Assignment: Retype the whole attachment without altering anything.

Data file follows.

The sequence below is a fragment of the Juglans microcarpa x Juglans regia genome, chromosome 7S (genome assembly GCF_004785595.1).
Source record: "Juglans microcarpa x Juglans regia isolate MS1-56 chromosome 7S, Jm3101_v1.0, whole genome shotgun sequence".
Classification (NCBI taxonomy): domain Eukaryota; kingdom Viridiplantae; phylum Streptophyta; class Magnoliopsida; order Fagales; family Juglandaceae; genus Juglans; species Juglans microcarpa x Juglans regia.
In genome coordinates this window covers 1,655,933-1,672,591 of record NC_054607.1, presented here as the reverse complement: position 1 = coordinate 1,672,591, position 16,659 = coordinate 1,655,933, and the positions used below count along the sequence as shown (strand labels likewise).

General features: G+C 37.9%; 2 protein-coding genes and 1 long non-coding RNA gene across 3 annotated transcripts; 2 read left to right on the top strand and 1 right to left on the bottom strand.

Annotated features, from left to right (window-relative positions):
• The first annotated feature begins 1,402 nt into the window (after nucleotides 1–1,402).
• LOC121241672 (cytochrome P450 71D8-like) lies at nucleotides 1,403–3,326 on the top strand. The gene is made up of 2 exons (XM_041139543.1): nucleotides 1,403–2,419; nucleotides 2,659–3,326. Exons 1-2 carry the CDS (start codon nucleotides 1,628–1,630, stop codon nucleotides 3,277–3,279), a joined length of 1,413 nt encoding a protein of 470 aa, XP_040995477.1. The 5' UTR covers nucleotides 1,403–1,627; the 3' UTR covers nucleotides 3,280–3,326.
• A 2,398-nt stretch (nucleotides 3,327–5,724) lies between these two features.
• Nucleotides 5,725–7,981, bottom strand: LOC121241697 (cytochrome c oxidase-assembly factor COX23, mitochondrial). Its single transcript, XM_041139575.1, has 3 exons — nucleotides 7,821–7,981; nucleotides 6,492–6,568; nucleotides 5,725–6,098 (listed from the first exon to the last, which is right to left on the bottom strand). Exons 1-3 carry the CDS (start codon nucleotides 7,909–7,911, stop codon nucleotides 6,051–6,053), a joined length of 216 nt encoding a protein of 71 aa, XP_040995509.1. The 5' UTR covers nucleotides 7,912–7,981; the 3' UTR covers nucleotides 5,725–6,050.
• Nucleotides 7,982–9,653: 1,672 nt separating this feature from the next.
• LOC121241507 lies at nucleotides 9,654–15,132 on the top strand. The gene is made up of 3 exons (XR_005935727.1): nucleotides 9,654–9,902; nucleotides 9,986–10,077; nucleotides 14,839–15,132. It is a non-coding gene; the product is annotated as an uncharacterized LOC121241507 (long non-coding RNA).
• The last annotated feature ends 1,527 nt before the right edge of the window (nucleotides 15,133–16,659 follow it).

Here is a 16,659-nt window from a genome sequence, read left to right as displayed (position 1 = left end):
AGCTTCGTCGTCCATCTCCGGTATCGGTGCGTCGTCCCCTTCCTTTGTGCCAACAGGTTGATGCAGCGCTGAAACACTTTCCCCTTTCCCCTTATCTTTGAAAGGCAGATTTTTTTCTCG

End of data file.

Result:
The sequence below is a fragment of the Juglans microcarpa x Juglans regia genome, chromosome 7S (genome assembly GCF_004785595.1).
Source record: "Juglans microcarpa x Juglans regia isolate MS1-56 chromosome 7S, Jm3101_v1.0, whole genome shotgun sequence".
Classification (NCBI taxonomy): domain Eukaryota; kingdom Viridiplantae; phylum Streptophyta; class Magnoliopsida; order Fagales; family Juglandaceae; genus Juglans; species Juglans microcarpa x Juglans regia.
In genome coordinates this window covers 1,655,933-1,672,591 of record NC_054607.1, presented here as the reverse complement: position 1 = coordinate 1,672,591, position 16,659 = coordinate 1,655,933, and the positions used below count along the sequence as shown (strand labels likewise).

General features: G+C 37.9%; 2 protein-coding genes and 1 long non-coding RNA gene across 3 annotated transcripts; 2 read left to right on the top strand and 1 right to left on the bottom strand.

Annotated features, from left to right (window-relative positions):
• The first annotated feature begins 1,402 nt into the window (after nucleotides 1–1,402).
• LOC121241672 (cytochrome P450 71D8-like) lies at nucleotides 1,403–3,326 on the top strand. The gene is made up of 2 exons (XM_041139543.1): nucleotides 1,403–2,419; nucleotides 2,659–3,326. Exons 1-2 carry the CDS (start codon nucleotides 1,628–1,630, stop codon nucleotides 3,277–3,279), a joined length of 1,413 nt encoding a protein of 470 aa, XP_040995477.1. The 5' UTR covers nucleotides 1,403–1,627; the 3' UTR covers nucleotides 3,280–3,326.
• A 2,398-nt stretch (nucleotides 3,327–5,724) lies between these two features.
• Nucleotides 5,725–7,981, bottom strand: LOC121241697 (cytochrome c oxidase-assembly factor COX23, mitochondrial). Its single transcript, XM_041139575.1, has 3 exons — nucleotides 7,821–7,981; nucleotides 6,492–6,568; nucleotides 5,725–6,098 (listed from the first exon to the last, which is right to left on the bottom strand). Exons 1-3 carry the CDS (start codon nucleotides 7,909–7,911, stop codon nucleotides 6,051–6,053), a joined length of 216 nt encoding a protein of 71 aa, XP_040995509.1. The 5' UTR covers nucleotides 7,912–7,981; the 3' UTR covers nucleotides 5,725–6,050.
• Nucleotides 7,982–9,653: 1,672 nt separating this feature from the next.
• LOC121241507 lies at nucleotides 9,654–15,132 on the top strand. The gene is made up of 3 exons (XR_005935727.1): nucleotides 9,654–9,902; nucleotides 9,986–10,077; nucleotides 14,839–15,132. It is a non-coding gene; the product is annotated as an uncharacterized LOC121241507 (long non-coding RNA).
• The last annotated feature ends 1,527 nt before the right edge of the window (nucleotides 15,133–16,659 follow it).

Here is a 16,659-nt window from a genome sequence, read left to right as displayed (position 1 = left end):
AGCTTCGTCGTCCATCTCCGGTATCGGTGCGTCGTCCCCTTCCTTTGTGCCAACAGGTTGATGCAGCGCTGAAACACTTTCCCCTTTCCCCTTATCTTTGAAAGGCAGATTTTTTTCTCG